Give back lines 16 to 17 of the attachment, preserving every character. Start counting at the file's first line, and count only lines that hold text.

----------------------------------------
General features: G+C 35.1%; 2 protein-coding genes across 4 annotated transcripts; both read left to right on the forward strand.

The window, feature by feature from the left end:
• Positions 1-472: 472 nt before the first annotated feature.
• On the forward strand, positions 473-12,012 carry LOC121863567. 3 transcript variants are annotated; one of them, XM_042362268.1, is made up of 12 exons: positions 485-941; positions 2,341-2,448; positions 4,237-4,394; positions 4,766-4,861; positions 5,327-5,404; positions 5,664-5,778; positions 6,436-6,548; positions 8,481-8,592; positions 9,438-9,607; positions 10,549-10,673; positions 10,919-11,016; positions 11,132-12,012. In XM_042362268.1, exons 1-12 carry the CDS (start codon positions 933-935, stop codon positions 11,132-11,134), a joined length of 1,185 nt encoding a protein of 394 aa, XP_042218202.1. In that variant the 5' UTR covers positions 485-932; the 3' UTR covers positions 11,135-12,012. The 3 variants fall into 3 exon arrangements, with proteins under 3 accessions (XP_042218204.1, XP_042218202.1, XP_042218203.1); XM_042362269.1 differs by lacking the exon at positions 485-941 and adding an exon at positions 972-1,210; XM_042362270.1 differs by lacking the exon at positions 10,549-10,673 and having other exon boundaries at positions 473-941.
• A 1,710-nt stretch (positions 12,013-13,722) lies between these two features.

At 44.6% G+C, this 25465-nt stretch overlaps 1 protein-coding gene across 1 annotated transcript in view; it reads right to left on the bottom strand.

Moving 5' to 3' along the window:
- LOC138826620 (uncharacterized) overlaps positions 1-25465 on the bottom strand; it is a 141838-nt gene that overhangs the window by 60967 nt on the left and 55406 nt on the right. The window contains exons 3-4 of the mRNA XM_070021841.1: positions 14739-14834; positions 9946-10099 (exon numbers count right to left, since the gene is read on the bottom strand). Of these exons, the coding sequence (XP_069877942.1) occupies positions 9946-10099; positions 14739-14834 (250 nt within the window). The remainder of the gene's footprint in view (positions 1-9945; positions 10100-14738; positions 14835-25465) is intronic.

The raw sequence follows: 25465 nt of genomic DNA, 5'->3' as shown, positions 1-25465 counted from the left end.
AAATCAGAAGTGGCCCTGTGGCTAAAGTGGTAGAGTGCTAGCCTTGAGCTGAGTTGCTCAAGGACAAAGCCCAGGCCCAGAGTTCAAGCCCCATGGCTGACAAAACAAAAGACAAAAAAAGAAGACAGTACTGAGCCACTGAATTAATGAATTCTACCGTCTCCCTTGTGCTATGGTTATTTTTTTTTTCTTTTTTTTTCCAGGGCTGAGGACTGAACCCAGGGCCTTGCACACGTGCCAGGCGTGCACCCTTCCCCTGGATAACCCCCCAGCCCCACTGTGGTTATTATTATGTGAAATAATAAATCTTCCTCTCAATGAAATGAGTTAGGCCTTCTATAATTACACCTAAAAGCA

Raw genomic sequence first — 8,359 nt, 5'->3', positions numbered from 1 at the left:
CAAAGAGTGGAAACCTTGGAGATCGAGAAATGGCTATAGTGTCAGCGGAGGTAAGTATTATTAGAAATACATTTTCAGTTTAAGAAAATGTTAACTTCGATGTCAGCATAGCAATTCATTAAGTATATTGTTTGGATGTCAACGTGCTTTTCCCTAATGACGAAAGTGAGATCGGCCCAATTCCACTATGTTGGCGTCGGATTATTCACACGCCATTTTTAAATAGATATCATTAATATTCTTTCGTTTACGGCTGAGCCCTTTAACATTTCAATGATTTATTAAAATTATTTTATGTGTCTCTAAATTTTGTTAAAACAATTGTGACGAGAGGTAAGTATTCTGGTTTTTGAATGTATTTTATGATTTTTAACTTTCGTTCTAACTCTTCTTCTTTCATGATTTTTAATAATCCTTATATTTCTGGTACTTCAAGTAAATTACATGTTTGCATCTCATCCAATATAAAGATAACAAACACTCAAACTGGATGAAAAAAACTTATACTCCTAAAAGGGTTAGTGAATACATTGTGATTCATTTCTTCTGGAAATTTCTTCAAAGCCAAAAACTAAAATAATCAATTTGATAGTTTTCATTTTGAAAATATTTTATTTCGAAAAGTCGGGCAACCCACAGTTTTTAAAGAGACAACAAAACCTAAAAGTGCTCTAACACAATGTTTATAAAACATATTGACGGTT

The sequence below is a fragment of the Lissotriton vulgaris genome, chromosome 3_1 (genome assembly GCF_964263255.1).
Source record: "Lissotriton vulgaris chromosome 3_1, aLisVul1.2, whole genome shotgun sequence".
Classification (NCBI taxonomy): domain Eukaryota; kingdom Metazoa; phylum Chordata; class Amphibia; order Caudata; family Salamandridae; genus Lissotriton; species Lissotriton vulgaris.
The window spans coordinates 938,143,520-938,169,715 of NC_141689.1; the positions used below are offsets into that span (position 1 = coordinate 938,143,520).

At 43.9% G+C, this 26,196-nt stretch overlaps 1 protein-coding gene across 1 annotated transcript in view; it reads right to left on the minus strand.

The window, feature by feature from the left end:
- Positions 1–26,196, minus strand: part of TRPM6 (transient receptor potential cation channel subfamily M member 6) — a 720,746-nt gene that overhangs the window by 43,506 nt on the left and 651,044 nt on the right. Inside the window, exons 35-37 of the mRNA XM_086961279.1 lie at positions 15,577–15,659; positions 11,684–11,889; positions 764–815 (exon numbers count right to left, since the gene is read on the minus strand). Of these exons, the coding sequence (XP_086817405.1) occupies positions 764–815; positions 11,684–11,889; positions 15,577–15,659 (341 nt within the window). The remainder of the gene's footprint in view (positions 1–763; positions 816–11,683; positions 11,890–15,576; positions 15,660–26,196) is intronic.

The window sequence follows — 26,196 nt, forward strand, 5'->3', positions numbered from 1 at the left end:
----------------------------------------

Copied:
The window spans coordinates 938,143,520-938,169,715 of NC_141689.1; the positions used below are offsets into that span (position 1 = coordinate 938,143,520).

At 43.9% G+C, this 26,196-nt stretch overlaps 1 protein-coding gene across 1 annotated transcript in view; it reads right to left on the minus strand.